08/26/16 5:45pm

Rendering of Tianqing Group/DC Partners Allen Pwky. Mixed Use Site, Allen Pkwy. at Gillette St., Fourth Ward, Houston, 77019

A look at what could be headed for the rest of that 10.5-acre Gillette St. former city park-slash-brownfield property comes from Tianqing Group, the Chinese firm involved with DC Partners’ recently announced mixed-use development at the site (to be funded via the EB-5 investment-for-greencards program). The northern 6 acres of the property (which at various points in its storied history has housed San Felipe Park, a SWAT substation, and the Gillette St. garbage incinerator) were sold to a then-unnamed investor last year, and DC Partners snagged the land in May.

The view above, displayed on Tianqing’s description page for the project, shows 3 highrises and 2 midrises in place at the edge of Fourth Ward, with the Downtown skyline visible in the distance to the right. Another of the renderings includes slightly clipped logo marks from both DC Partners and architecture firm Gensler; that rendering (below) provides a closer look at the towers from the west, as well as some green rooftop terraces:

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West of Downtown
08/01/16 4:30pm

Revised Plans for Heights Central Station, Heights Blvd. at 11th St., Houston Heights

Fresh from the architects (Kirksey), here are revised plans (above) for Heights Central Station, the retail-and-office center MFT Interests is planning for the site at the corner of Heights Blvd. and 11th St. (and Yale) in the Heights where the former main post office for the Heights still sits, awaiting its fate. And whaddya know, the strip-mall-style parking that in the previous plan for the new development was shown fronting Yale and 11th St. has now been stripped away, allowing twin 10,000-ish-sq.-ft. 2-story buildings to front 11th St., right on up to the sidewalk:

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Heights Station
03/30/16 4:30pm

Hardy Yards sign, Burnett at Main St., Near Northside, Houston, 77026

Hardy Yards sign, Burnett at Main St., Near Northside, Houston, 77026

The second A, R, and D of the signage at the intersection of Burnett St. and N. Main are now back in action (up top) beneath the Red Line light-rail overpass. The letters have been patched up and sent back to their assigned places above a freshly-repaired concrete planter, following an unfriendly run-in (or -into) near the end of January (pictured second, with the A dramatically sprawled backward onto the mulch).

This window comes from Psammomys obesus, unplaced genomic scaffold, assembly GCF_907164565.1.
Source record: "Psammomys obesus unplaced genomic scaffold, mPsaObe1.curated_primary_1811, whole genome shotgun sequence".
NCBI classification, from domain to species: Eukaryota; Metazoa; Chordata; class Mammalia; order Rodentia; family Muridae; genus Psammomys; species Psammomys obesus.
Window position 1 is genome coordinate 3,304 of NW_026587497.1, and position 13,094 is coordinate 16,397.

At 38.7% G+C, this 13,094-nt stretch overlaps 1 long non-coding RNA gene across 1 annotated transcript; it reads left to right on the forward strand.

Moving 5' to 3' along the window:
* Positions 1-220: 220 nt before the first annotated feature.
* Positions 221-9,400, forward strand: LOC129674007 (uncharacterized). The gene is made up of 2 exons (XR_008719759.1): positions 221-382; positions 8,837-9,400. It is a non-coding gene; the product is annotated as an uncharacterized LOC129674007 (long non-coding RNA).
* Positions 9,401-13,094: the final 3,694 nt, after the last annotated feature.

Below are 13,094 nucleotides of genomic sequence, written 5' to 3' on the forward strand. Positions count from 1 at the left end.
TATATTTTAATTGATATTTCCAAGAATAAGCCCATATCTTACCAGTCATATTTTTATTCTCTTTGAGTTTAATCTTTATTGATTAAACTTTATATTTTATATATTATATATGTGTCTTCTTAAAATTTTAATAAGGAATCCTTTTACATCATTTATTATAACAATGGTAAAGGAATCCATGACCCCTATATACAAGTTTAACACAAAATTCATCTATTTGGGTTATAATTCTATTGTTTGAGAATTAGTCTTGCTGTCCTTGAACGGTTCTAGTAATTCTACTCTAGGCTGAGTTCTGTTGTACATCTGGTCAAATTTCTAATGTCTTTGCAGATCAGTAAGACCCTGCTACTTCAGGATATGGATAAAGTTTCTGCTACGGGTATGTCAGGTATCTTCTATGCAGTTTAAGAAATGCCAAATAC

The sign, marking the intended redevelopment of the former Hardy Rail Yards into a mixed-use complex in Near Northside, was added as part of the street and infrastructure work that’s been going on at the 43-acre brownfield site. Some of that work is visible in the site plan for the property posted by landscape architecture and planning firm Design Workshop: 

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Near Northside
02/29/16 10:15am

Fisher Homes, 832 Yale St., Houston Heights, Houston, 77007

Fisher Homes, 832 Yale St., Houston Heights, Houston, 77007

The custom home and office building of Heights homebuilder Fisher Homes at 832 Yale St. is currently up for sale or lease. Construction on the just-under-15,000-sq.-ft. building south of 9th St. wrapped up near the end of 2014; the property listing indicates that availability started in January of this year.

Amenities at the Morrison Heights and Studemont Mid-Rise developer’s mixed-use space include an indoor basketball court, downtown views from the above-3rd-story rooftop terrace, and various conference rooms. Floorplans of the building show the middle-of-the-house driveway (which provides access to the backyard parking lot) separating a 437-sq.-ft. apartment (circled in dotted red below) from the main structure:

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For Sale on Yale
02/25/16 3:00pm

Demolition of Solvay America Building, 3333 Richmond, Greenway Plaza, Houston, 77098

A rainbow sheen hangs at the foot of the Solvay America building as it crumbles back into the 3333 Richmond Ave dust from whence it came. A reader sends the above shot of the newly-stripped structure getting the ol’ hose-and-wrecking-ball treatment just before high noon today. The 1992 office building had its demo permit issued in late December; the building’s garage got one yesterday, just in time to join in on the fun.

The soon-to-be-formerly 8-story building is backed up against the 18-story office tower at 3737 Buffalo Spdwy. which wrapped up construction in November. Solvay has already shifted its offices over into the upper stories of the new tower, making way for construction of that 20-story hotel-slash-apartment highrise that was planned for the demolished building’s spot.

Meanwhile, the grove of oak trees northwest of the new construction seem to have weathered the construction as intended, and now stars prominently in PM Realty Group’s leasing brochure: